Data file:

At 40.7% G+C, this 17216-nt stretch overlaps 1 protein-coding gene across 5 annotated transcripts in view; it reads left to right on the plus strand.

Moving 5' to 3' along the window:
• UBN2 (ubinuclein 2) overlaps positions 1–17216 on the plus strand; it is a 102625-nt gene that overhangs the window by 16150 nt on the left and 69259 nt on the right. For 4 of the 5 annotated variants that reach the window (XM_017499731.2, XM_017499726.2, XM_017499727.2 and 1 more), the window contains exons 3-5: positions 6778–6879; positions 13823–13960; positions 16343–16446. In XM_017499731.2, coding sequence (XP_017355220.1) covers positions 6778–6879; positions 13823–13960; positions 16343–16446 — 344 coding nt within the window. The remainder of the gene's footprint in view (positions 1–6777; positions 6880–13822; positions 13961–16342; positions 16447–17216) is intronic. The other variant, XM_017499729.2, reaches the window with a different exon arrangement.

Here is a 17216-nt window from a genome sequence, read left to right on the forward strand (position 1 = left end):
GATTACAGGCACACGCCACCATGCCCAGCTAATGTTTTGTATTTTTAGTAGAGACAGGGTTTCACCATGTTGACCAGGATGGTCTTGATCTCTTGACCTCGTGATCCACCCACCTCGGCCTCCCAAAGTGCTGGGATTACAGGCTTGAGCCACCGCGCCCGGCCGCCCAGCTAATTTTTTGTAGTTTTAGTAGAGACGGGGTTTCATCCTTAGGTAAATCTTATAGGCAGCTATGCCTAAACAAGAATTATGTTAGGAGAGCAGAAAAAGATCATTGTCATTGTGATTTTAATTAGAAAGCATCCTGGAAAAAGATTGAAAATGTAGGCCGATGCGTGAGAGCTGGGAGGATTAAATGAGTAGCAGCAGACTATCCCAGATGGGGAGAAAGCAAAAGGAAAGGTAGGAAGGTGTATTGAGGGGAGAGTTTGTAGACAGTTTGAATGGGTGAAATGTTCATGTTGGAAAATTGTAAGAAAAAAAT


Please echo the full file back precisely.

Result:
At 40.7% G+C, this 17216-nt stretch overlaps 1 protein-coding gene across 5 annotated transcripts in view; it reads left to right on the plus strand.

Moving 5' to 3' along the window:
• UBN2 (ubinuclein 2) overlaps positions 1–17216 on the plus strand; it is a 102625-nt gene that overhangs the window by 16150 nt on the left and 69259 nt on the right. For 4 of the 5 annotated variants that reach the window (XM_017499731.2, XM_017499726.2, XM_017499727.2 and 1 more), the window contains exons 3-5: positions 6778–6879; positions 13823–13960; positions 16343–16446. In XM_017499731.2, coding sequence (XP_017355220.1) covers positions 6778–6879; positions 13823–13960; positions 16343–16446 — 344 coding nt within the window. The remainder of the gene's footprint in view (positions 1–6777; positions 6880–13822; positions 13961–16342; positions 16447–17216) is intronic. The other variant, XM_017499729.2, reaches the window with a different exon arrangement.

Here is a 17216-nt window from a genome sequence, read left to right on the forward strand (position 1 = left end):
GATTACAGGCACACGCCACCATGCCCAGCTAATGTTTTGTATTTTTAGTAGAGACAGGGTTTCACCATGTTGACCAGGATGGTCTTGATCTCTTGACCTCGTGATCCACCCACCTCGGCCTCCCAAAGTGCTGGGATTACAGGCTTGAGCCACCGCGCCCGGCCGCCCAGCTAATTTTTTGTAGTTTTAGTAGAGACGGGGTTTCATCCTTAGGTAAATCTTATAGGCAGCTATGCCTAAACAAGAATTATGTTAGGAGAGCAGAAAAAGATCATTGTCATTGTGATTTTAATTAGAAAGCATCCTGGAAAAAGATTGAAAATGTAGGCCGATGCGTGAGAGCTGGGAGGATTAAATGAGTAGCAGCAGACTATCCCAGATGGGGAGAAAGCAAAAGGAAAGGTAGGAAGGTGTATTGAGGGGAGAGTTTGTAGACAGTTTGAATGGGTGAAATGTTCATGTTGGAAAATTGTAAGAAAAAAAT